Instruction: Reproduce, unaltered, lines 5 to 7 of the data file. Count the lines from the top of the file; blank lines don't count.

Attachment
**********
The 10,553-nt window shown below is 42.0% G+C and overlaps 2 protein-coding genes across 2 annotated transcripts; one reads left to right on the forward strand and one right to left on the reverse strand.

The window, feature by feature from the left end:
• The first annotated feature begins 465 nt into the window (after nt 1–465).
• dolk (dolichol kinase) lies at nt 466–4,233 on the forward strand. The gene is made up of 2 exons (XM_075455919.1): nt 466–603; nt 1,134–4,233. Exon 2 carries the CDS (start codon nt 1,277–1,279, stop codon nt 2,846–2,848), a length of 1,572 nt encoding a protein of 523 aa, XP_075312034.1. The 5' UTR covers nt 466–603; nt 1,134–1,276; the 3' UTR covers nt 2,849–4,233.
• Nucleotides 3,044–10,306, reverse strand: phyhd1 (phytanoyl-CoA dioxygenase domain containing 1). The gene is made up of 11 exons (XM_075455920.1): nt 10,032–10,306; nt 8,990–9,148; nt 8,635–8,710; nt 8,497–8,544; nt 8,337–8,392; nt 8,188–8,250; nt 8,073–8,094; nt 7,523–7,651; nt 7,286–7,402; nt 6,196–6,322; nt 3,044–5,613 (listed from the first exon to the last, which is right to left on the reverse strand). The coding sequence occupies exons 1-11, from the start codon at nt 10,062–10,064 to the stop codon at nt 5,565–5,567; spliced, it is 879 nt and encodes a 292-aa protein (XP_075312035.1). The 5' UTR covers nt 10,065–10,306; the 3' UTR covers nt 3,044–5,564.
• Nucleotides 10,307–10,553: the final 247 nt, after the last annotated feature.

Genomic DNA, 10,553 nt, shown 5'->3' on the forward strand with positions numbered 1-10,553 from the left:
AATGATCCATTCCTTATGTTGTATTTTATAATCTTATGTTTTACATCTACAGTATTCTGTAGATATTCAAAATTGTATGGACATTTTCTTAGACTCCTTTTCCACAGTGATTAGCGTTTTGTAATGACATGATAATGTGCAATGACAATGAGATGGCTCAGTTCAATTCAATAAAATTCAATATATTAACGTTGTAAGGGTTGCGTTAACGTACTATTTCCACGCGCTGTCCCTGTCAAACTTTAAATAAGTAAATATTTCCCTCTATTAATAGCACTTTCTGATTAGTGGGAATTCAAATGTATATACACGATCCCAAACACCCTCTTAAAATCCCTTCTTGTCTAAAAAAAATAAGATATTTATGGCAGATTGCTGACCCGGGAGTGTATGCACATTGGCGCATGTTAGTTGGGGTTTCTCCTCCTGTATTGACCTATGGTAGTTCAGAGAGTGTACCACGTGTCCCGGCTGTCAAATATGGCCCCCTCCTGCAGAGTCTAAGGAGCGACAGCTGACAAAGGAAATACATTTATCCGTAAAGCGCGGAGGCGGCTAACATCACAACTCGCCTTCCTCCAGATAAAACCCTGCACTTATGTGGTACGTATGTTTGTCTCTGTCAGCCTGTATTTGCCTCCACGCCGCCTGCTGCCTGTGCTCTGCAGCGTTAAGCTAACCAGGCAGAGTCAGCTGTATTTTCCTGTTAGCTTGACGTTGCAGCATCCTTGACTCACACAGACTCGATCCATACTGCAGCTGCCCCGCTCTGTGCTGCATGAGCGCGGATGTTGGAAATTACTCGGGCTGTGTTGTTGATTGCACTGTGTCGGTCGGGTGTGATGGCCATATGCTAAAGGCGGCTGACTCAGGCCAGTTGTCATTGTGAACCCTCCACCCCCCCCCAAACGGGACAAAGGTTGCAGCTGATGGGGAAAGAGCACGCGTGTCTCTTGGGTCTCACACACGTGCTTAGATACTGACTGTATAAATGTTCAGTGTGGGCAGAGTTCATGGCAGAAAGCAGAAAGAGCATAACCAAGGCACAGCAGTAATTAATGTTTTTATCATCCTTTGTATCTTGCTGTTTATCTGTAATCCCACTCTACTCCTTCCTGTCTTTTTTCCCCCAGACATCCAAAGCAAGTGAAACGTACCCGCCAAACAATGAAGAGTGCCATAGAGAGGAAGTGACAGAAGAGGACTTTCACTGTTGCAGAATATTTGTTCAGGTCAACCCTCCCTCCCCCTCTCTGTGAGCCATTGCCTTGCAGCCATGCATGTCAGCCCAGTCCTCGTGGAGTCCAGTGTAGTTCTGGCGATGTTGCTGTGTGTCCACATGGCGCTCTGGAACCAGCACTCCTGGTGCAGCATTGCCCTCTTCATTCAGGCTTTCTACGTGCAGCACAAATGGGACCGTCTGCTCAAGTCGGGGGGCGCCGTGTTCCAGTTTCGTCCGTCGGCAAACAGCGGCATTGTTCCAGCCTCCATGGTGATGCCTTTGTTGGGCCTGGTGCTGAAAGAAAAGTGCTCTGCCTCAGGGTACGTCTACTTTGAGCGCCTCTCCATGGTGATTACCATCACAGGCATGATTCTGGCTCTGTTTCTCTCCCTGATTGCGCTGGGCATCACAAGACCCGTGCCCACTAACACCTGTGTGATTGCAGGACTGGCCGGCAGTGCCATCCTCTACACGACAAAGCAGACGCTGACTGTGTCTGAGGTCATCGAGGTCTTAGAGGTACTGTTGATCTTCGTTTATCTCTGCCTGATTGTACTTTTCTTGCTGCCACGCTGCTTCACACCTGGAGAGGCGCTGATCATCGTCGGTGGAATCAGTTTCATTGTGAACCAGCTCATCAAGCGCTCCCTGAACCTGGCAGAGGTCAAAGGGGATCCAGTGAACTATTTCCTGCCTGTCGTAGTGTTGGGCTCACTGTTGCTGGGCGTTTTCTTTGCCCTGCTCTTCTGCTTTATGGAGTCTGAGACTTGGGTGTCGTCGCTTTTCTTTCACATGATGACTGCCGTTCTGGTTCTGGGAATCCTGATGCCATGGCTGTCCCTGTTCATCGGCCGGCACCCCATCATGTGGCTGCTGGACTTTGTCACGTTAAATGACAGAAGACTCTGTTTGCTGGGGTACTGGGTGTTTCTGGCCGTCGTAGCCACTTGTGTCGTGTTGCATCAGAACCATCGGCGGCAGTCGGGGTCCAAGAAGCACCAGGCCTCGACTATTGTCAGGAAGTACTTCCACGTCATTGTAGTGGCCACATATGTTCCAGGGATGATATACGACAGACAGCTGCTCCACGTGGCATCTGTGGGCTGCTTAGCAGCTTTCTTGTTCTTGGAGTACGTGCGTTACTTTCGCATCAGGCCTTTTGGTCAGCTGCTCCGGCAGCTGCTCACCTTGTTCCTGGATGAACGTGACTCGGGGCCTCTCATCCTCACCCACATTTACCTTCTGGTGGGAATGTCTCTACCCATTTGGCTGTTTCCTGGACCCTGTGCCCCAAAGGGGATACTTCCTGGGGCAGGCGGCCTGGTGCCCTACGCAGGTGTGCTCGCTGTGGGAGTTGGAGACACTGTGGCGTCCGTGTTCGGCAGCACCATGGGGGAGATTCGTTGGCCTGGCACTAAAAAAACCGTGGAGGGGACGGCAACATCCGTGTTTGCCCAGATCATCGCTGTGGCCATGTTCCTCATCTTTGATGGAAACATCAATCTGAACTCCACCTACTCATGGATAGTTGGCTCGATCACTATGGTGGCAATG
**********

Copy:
• Nucleotides 3,044–10,306, reverse strand: phyhd1 (phytanoyl-CoA dioxygenase domain containing 1). The gene is made up of 11 exons (XM_075455920.1): nt 10,032–10,306; nt 8,990–9,148; nt 8,635–8,710; nt 8,497–8,544; nt 8,337–8,392; nt 8,188–8,250; nt 8,073–8,094; nt 7,523–7,651; nt 7,286–7,402; nt 6,196–6,322; nt 3,044–5,613 (listed from the first exon to the last, which is right to left on the reverse strand). The coding sequence occupies exons 1-11, from the start codon at nt 10,062–10,064 to the stop codon at nt 5,565–5,567; spliced, it is 879 nt and encodes a 292-aa protein (XP_075312035.1). The 5' UTR covers nt 10,065–10,306; the 3' UTR covers nt 3,044–5,564.
• Nucleotides 10,307–10,553: the final 247 nt, after the last annotated feature.

Genomic DNA, 10,553 nt, shown 5'->3' on the forward strand with positions numbered 1-10,553 from the left: